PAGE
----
FBI: Restart your router now to stop Russian malware attack

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ANCHORAGE (KTUU) — The FBI issued an urgent request for anyone with a small office or home router: Reboot that equipment to help thwart a massive cyber attack on network-connected devices.

"Foreign cyber actors have compromised hundreds of thousands of home and office routers and other networked devices worldwide," the FBI wrote in a public service advisory this past week. "The malware is able to perform multiple functions, including possible information collection, device exploitation, and blocking network traffic."

Last week, the Dept. of Justice announced the seizure of an internet domain at the center of the Kremlin-backed botnet believed to have compromised more than half a million small business and home office network routers around the world. The DOJ said the move was meant to cut off the flow of communications from infected devices to the command and control server operated by the Russian cyber actors. Compromised devices, however, remain infected.

“This court-ordered seizure will assist in the identification of victim devices, and disrupts the ability of these hackers to steal personal and other sensitive information and carry out disruptive cyber attacks," said Scott Brady, U.S. Attorney for the Western District of Pennsylvania.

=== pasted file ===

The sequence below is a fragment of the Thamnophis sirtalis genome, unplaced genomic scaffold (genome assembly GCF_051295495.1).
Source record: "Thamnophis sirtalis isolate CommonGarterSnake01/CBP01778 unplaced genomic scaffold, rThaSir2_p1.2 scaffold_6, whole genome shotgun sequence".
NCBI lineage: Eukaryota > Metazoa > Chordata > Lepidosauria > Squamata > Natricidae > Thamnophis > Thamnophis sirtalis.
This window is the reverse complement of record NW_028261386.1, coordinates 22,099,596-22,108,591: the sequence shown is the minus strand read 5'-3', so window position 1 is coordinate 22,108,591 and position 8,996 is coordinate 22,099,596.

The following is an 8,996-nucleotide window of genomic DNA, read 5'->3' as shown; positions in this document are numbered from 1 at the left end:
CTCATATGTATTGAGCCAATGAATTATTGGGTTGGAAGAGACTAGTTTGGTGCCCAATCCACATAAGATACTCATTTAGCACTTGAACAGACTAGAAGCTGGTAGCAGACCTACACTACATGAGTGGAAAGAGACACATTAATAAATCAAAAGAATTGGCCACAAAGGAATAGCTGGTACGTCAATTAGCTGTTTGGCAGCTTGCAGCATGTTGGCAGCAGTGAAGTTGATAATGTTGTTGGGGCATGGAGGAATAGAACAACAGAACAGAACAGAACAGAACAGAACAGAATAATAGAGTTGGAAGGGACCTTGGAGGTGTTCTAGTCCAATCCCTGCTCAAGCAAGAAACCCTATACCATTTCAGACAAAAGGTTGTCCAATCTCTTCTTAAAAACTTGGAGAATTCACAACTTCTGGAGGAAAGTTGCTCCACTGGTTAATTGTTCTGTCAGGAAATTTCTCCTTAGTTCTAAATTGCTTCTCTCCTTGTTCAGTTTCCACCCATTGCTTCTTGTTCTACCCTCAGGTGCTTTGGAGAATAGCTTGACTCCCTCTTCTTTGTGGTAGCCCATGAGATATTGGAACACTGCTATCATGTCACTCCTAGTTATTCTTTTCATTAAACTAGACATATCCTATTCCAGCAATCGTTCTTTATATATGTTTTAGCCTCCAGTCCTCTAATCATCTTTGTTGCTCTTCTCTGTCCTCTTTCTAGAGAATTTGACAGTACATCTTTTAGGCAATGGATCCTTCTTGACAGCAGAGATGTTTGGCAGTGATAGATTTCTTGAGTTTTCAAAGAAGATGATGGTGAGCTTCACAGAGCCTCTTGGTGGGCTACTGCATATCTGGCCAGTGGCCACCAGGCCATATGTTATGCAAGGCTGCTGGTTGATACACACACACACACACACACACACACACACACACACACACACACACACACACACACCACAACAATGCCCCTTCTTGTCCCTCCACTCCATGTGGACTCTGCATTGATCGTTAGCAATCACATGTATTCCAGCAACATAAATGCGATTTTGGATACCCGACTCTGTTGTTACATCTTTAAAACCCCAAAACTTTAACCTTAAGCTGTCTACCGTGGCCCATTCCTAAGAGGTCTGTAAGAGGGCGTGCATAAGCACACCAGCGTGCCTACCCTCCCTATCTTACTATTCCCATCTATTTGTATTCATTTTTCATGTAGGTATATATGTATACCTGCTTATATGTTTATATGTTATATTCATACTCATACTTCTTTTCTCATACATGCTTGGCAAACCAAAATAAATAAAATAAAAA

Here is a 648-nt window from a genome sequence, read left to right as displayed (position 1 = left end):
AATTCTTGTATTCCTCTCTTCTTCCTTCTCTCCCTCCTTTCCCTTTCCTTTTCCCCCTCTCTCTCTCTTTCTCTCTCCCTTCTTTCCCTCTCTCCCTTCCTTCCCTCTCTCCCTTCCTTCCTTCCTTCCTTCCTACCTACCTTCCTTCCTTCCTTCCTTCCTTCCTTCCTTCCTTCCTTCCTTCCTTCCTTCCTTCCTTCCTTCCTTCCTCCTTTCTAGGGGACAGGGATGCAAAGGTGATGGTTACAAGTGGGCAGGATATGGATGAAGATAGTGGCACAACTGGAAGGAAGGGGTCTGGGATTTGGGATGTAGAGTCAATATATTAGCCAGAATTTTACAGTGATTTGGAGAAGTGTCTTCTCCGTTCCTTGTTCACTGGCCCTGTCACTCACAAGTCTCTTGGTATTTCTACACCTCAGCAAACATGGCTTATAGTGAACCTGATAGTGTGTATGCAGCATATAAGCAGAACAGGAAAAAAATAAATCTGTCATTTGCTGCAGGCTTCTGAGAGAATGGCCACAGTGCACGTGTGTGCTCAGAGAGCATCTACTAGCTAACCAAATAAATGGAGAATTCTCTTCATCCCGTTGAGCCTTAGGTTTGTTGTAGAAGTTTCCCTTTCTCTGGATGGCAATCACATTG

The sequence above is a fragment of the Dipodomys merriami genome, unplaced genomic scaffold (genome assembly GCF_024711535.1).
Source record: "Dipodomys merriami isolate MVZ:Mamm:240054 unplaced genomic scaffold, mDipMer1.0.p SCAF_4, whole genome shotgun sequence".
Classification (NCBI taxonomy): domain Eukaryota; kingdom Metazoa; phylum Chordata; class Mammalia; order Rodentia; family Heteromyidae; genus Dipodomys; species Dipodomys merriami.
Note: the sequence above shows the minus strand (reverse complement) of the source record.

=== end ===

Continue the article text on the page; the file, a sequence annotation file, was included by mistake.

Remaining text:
When restarted, compromised routers will attempt to contact the Russian-backed web domain — now controlled by the FBI — which previously would have downloaded a malicious payload to reinfect the router. Now, those attempts will be redirected to the FBI-controlled server, which will help identify infected devices.

"Although devices will remain vulnerable to reinfection with the second stage malware while connected to the Internet, these efforts maximize opportunities to identify and remediate the infection worldwide in the time available before Sofacy actors learn of the vulnerability in their command-and-control infrastructure," the DOJ said in the statement.

After restarting your router, the FBI recommends creating a strong password. Most devices in homes and businesses come equipped with default credentials which are easily stolen by hackers.

To learn more about creating and managing strong passwords, the nonprofit Electronic Frontier Foundation offers a how-to guide to help you secure your internet-connected devices and accounts.

The FBI also recommends disabling remote management settings, enabling encryption, and upgrading your devices firmware. For device-specific instructions on securing your router, contact your internet service provider.

A full list of compromised routers can be found here.



 
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